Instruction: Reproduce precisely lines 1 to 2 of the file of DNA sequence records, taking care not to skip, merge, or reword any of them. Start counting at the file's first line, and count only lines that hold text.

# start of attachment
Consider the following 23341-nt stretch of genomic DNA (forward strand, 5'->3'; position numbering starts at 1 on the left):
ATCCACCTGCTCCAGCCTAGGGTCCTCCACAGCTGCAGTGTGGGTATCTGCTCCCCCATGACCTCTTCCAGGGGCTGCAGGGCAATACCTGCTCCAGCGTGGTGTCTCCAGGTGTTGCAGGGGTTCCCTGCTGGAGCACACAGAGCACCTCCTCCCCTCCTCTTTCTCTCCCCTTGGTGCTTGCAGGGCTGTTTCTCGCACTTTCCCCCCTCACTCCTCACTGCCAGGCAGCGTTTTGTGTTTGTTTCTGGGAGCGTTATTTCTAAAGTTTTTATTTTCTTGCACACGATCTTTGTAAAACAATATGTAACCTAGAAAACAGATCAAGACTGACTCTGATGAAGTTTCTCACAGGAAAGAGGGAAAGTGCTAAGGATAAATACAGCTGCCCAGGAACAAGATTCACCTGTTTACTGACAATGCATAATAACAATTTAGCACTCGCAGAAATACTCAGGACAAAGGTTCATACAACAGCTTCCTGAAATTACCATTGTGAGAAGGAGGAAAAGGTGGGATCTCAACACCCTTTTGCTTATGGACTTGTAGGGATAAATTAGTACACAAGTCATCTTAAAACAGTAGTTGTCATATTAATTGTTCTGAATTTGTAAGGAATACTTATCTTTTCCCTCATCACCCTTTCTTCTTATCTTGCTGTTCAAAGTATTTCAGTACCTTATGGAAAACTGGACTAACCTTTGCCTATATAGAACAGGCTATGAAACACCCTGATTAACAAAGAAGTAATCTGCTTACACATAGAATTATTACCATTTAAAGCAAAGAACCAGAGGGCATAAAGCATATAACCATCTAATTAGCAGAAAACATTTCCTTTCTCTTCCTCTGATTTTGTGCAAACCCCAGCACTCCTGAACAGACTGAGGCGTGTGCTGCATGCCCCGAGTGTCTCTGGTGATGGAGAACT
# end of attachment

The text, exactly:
Consider the following 23341-nt stretch of genomic DNA (forward strand, 5'->3'; position numbering starts at 1 on the left):
ATCCACCTGCTCCAGCCTAGGGTCCTCCACAGCTGCAGTGTGGGTATCTGCTCCCCCATGACCTCTTCCAGGGGCTGCAGGGCAATACCTGCTCCAGCGTGGTGTCTCCAGGTGTTGCAGGGGTTCCCTGCTGGAGCACACAGAGCACCTCCTCCCCTCCTCTTTCTCTCCCCTTGGTGCTTGCAGGGCTGTTTCTCGCACTTTCCCCCCTCACTCCTCACTGCCAGGCAGCGTTTTGTGTTTGTTTCTGGGAGCGTTATTTCTAAAGTTTTTATTTTCTTGCACACGATCTTTGTAAAACAATATGTAACCTAGAAAACAGATCAAGACTGACTCTGATGAAGTTTCTCACAGGAAAGAGGGAAAGTGCTAAGGATAAATACAGCTGCCCAGGAACAAGATTCACCTGTTTACTGACAATGCATAATAACAATTTAGCACTCGCAGAAATACTCAGGACAAAGGTTCATACAACAGCTTCCTGAAATTACCATTGTGAGAAGGAGGAAAAGGTGGGATCTCAACACCCTTTTGCTTATGGACTTGTAGGGATAAATTAGTACACAAGTCATCTTAAAACAGTAGTTGTCATATTAATTGTTCTGAATTTGTAAGGAATACTTATCTTTTCCCTCATCACCCTTTCTTCTTATCTTGCTGTTCAAAGTATTTCAGTACCTTATGGAAAACTGGACTAACCTTTGCCTATATAGAACAGGCTATGAAACACCCTGATTAACAAAGAAGTAATCTGCTTACACATAGAATTATTACCATTTAAAGCAAAGAACCAGAGGGCATAAAGCATATAACCATCTAATTAGCAGAAAACATTTCCTTTCTCTTCCTCTGATTTTGTGCAAACCCCAGCACTCCTGAACAGACTGAGGCGTGTGCTGCATGCCCCGAGTGTCTCTGGTGATGGAGAACT